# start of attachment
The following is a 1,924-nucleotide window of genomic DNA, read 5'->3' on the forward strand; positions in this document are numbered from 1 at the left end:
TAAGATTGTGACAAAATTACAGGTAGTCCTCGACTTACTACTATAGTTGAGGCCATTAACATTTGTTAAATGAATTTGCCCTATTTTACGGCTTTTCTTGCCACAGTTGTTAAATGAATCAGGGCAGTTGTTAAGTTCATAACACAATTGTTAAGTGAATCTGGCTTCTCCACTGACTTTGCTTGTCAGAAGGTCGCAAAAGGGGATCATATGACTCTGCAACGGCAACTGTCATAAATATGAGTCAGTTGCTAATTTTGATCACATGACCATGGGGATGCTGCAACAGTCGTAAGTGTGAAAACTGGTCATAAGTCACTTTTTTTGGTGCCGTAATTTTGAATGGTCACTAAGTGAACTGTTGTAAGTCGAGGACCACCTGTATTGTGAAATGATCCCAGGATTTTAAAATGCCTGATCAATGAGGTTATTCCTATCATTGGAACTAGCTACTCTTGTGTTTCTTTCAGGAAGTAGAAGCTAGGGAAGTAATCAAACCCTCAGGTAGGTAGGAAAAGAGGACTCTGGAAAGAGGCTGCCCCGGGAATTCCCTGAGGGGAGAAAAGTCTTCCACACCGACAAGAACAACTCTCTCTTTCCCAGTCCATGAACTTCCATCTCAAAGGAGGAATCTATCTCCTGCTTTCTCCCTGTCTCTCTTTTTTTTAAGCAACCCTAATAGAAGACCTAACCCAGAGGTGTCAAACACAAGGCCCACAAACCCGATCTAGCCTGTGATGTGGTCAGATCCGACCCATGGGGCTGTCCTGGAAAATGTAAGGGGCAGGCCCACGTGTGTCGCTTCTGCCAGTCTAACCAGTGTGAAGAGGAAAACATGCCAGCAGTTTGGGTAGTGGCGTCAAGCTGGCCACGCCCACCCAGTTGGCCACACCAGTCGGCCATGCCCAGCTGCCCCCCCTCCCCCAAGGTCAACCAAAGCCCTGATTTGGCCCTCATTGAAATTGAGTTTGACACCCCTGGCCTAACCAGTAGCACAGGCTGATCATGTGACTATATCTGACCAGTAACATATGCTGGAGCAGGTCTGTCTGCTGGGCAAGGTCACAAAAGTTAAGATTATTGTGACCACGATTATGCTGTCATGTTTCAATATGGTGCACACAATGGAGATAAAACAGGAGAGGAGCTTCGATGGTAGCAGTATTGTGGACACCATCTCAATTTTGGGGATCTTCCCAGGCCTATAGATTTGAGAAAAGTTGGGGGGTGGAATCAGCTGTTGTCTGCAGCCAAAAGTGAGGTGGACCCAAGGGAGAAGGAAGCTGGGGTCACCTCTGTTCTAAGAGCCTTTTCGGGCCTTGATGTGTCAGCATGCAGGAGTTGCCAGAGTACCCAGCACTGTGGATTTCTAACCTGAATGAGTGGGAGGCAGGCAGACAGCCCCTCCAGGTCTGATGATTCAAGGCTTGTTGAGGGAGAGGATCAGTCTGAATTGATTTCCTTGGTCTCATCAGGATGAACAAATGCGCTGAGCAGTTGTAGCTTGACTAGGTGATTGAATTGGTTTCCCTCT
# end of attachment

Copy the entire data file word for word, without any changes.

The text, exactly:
The following is a 1,924-nucleotide window of genomic DNA, read 5'->3' on the forward strand; positions in this document are numbered from 1 at the left end:
TAAGATTGTGACAAAATTACAGGTAGTCCTCGACTTACTACTATAGTTGAGGCCATTAACATTTGTTAAATGAATTTGCCCTATTTTACGGCTTTTCTTGCCACAGTTGTTAAATGAATCAGGGCAGTTGTTAAGTTCATAACACAATTGTTAAGTGAATCTGGCTTCTCCACTGACTTTGCTTGTCAGAAGGTCGCAAAAGGGGATCATATGACTCTGCAACGGCAACTGTCATAAATATGAGTCAGTTGCTAATTTTGATCACATGACCATGGGGATGCTGCAACAGTCGTAAGTGTGAAAACTGGTCATAAGTCACTTTTTTTGGTGCCGTAATTTTGAATGGTCACTAAGTGAACTGTTGTAAGTCGAGGACCACCTGTATTGTGAAATGATCCCAGGATTTTAAAATGCCTGATCAATGAGGTTATTCCTATCATTGGAACTAGCTACTCTTGTGTTTCTTTCAGGAAGTAGAAGCTAGGGAAGTAATCAAACCCTCAGGTAGGTAGGAAAAGAGGACTCTGGAAAGAGGCTGCCCCGGGAATTCCCTGAGGGGAGAAAAGTCTTCCACACCGACAAGAACAACTCTCTCTTTCCCAGTCCATGAACTTCCATCTCAAAGGAGGAATCTATCTCCTGCTTTCTCCCTGTCTCTCTTTTTTTTAAGCAACCCTAATAGAAGACCTAACCCAGAGGTGTCAAACACAAGGCCCACAAACCCGATCTAGCCTGTGATGTGGTCAGATCCGACCCATGGGGCTGTCCTGGAAAATGTAAGGGGCAGGCCCACGTGTGTCGCTTCTGCCAGTCTAACCAGTGTGAAGAGGAAAACATGCCAGCAGTTTGGGTAGTGGCGTCAAGCTGGCCACGCCCACCCAGTTGGCCACACCAGTCGGCCATGCCCAGCTGCCCCCCCTCCCCCAAGGTCAACCAAAGCCCTGATTTGGCCCTCATTGAAATTGAGTTTGACACCCCTGGCCTAACCAGTAGCACAGGCTGATCATGTGACTATATCTGACCAGTAACATATGCTGGAGCAGGTCTGTCTGCTGGGCAAGGTCACAAAAGTTAAGATTATTGTGACCACGATTATGCTGTCATGTTTCAATATGGTGCACACAATGGAGATAAAACAGGAGAGGAGCTTCGATGGTAGCAGTATTGTGGACACCATCTCAATTTTGGGGATCTTCCCAGGCCTATAGATTTGAGAAAAGTTGGGGGGTGGAATCAGCTGTTGTCTGCAGCCAAAAGTGAGGTGGACCCAAGGGAGAAGGAAGCTGGGGTCACCTCTGTTCTAAGAGCCTTTTCGGGCCTTGATGTGTCAGCATGCAGGAGTTGCCAGAGTACCCAGCACTGTGGATTTCTAACCTGAATGAGTGGGAGGCAGGCAGACAGCCCCTCCAGGTCTGATGATTCAAGGCTTGTTGAGGGAGAGGATCAGTCTGAATTGATTTCCTTGGTCTCATCAGGATGAACAAATGCGCTGAGCAGTTGTAGCTTGACTAGGTGATTGAATTGGTTTCCCTCT